If you ask a remodeler -- or any businessperson, really -- if he or she would like business to grow without having to spend a fortune on more marketing, few will decline. The real question isn't whether or not to grow your business, it's how to do it.
Recently I was listening to an interview with a marketing and sales guru who provided a simple answer, one that I think has a lot of relevance to any business, but especially to remodeling. He said that there are three ways to dramatically increase your business:
1. Increase your close rate -- that is, increase the number of people who move from inquiry to contract.
2. Increase the average sale -- the amount of money that the typical client spends with you.
3. Increase repeat business -- particularly the frequency with which you do business with clients.
On the surface, this answer seems almost too basic. But if you look a little closer, the numbers can be dramatic. Take increased close rate, for example. If you do, say, $1 million in annual sales closing half your leads, an increase of 10% in closings would bump sales to $1.1 million -- a very respectable increase in most industries.
Volume also grows if you increase the dollar amount of the average sale. Let's say the $1 million in sales in the previous example comes from 25 jobs averaging $40,000 each. A $4,000 increase in average project size (to $44,000) would also boost annual sales to $1.1 million.What if you did both? If you closed 10% more leads and sold every job for 10% more, sales would increase to $1.21 million -- a substantial growth spurt for most businesses.
To take this a step further, if you were also able to do second projects for past clients 10% more frequently, your volume would grow to $1.331 million (a 33% increase over the previous year ... wow!).
Many people would argue that these are just number games and that this kind of growth is easier said than done. I couldn't agree more. But these examples illustrate simple strategies that will work, providing you have the discipline and put in the work.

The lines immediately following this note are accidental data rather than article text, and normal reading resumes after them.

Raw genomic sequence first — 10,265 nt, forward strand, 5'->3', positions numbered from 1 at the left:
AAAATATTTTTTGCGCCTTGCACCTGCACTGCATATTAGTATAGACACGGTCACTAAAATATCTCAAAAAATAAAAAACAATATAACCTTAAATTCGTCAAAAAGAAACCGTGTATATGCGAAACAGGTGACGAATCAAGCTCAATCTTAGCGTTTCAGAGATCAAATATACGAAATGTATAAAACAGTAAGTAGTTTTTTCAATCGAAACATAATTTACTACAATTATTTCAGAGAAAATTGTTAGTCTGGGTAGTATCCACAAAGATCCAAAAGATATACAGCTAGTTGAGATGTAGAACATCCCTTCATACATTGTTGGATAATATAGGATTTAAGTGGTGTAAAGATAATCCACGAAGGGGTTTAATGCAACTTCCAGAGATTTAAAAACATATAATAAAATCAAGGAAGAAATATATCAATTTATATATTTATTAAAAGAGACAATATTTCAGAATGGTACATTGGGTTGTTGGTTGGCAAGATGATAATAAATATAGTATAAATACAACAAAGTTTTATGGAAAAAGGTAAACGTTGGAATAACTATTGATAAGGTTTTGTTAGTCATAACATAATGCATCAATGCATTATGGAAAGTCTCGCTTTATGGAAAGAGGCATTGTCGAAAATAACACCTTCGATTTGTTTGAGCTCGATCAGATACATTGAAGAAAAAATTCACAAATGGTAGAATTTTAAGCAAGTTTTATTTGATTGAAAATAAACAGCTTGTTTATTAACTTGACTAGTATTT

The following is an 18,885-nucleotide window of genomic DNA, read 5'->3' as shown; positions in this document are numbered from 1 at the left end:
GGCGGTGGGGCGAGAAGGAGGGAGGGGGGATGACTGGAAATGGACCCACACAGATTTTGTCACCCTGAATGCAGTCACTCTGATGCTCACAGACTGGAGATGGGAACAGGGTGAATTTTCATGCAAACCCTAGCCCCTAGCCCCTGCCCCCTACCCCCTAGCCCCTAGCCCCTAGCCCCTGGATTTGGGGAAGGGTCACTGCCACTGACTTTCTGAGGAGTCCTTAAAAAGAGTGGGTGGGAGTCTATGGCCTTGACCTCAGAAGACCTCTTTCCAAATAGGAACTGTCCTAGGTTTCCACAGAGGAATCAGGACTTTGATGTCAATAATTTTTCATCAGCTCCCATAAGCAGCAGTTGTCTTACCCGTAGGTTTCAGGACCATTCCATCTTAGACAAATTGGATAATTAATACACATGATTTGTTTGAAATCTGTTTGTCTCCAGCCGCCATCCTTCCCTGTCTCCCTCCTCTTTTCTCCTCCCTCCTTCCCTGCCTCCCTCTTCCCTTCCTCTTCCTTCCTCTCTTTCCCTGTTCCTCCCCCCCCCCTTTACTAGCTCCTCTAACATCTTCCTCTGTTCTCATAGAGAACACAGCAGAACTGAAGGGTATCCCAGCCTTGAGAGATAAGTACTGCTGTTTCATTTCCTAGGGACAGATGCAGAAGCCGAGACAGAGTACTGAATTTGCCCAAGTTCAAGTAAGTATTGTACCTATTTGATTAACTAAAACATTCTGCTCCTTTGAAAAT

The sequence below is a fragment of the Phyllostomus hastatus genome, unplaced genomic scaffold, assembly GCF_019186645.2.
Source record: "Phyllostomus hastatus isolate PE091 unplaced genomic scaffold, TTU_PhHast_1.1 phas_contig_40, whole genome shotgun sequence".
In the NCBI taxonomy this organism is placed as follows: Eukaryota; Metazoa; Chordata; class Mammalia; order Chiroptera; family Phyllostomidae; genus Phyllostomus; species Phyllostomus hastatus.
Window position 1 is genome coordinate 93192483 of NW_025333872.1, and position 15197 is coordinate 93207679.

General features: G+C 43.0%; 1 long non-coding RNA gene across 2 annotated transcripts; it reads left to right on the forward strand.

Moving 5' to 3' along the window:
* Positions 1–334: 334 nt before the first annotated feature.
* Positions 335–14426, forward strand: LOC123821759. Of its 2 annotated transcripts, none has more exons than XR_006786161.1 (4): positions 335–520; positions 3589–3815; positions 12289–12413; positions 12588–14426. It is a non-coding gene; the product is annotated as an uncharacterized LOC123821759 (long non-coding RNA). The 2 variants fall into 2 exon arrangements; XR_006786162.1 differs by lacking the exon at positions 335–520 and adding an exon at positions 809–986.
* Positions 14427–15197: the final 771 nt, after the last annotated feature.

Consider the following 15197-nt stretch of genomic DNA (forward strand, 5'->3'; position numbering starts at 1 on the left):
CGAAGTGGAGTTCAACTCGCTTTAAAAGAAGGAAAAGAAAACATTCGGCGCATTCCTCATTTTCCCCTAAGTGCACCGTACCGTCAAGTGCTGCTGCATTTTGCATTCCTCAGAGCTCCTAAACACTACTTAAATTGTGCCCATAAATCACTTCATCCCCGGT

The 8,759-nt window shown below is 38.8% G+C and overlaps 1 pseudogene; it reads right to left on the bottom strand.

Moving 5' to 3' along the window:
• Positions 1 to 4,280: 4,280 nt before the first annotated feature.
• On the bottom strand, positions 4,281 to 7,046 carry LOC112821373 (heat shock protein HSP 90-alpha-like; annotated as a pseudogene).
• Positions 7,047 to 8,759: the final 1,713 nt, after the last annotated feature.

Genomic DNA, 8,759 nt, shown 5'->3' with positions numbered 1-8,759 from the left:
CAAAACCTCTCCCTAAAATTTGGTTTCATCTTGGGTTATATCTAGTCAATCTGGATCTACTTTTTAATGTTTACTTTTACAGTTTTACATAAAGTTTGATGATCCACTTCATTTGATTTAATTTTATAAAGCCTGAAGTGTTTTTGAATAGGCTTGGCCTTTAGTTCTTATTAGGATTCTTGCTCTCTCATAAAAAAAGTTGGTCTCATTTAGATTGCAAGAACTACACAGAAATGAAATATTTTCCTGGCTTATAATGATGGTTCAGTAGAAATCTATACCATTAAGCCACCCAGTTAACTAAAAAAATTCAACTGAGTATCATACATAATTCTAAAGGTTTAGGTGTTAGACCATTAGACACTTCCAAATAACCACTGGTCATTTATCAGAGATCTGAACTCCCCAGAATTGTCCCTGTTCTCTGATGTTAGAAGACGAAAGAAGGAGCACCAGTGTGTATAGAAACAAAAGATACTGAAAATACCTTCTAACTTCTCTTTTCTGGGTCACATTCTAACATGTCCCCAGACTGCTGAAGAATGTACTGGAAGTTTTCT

The prerequisite is to have a good handle on your numbers, which then become milestones to look for modest improvement. What is your close rate? What is your average size transaction? How often are you doing a second project for a client?
After doing some simple historical analysis, ask yourself what you would need to do to see a 10% improvement in one or all of these areas. Increasing your close rate may mean sharpening your sales skills, improving your presentation tools, or finding better ways to differentiate yourself from the pack. To increase the average transaction amount, you might encourage clients to make a laundry list of other work they have planned and suggest they take care of it now with today's dollars.
All of these suggestions cost you virtually nothing, and you really see an improvement in both the top and bottom lines. You just need to know where you are and where you want to be. After that, it's just a matter of creating a simple plan to get there. Where most fall short, however, is in having the discipline to follow through and monitor the journey.
-- Mark Richardson is president of Case Design/Remodeling and Case Handyman Services, Bethesda, Md., and author of 30-Day Remodeling Fitness Program. 301.229.4600; firstname.lastname@example.org.